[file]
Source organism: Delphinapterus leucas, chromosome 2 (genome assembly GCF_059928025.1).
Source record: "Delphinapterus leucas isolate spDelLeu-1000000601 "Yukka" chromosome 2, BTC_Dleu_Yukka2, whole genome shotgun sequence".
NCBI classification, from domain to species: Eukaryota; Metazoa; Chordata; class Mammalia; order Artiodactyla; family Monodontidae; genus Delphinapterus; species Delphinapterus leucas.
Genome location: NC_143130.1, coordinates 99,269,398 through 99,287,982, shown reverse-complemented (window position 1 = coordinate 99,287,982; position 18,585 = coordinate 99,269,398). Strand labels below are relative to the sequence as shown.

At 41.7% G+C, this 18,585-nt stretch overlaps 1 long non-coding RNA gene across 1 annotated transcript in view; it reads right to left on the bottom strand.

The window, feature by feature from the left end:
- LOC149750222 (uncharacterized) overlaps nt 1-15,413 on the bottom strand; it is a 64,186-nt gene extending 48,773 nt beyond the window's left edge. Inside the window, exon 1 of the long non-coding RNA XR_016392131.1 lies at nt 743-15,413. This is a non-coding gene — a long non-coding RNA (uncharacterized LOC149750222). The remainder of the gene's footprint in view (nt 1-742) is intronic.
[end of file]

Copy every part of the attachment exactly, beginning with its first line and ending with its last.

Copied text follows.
Source organism: Delphinapterus leucas, chromosome 2 (genome assembly GCF_059928025.1).
Source record: "Delphinapterus leucas isolate spDelLeu-1000000601 "Yukka" chromosome 2, BTC_Dleu_Yukka2, whole genome shotgun sequence".
NCBI classification, from domain to species: Eukaryota; Metazoa; Chordata; class Mammalia; order Artiodactyla; family Monodontidae; genus Delphinapterus; species Delphinapterus leucas.
Genome location: NC_143130.1, coordinates 99,269,398 through 99,287,982, shown reverse-complemented (window position 1 = coordinate 99,287,982; position 18,585 = coordinate 99,269,398). Strand labels below are relative to the sequence as shown.

At 41.7% G+C, this 18,585-nt stretch overlaps 1 long non-coding RNA gene across 1 annotated transcript in view; it reads right to left on the bottom strand.

The window, feature by feature from the left end:
- LOC149750222 (uncharacterized) overlaps nt 1-15,413 on the bottom strand; it is a 64,186-nt gene extending 48,773 nt beyond the window's left edge. Inside the window, exon 1 of the long non-coding RNA XR_016392131.1 lies at nt 743-15,413. This is a non-coding gene — a long non-coding RNA (uncharacterized LOC149750222). The remainder of the gene's footprint in view (nt 1-742) is intronic.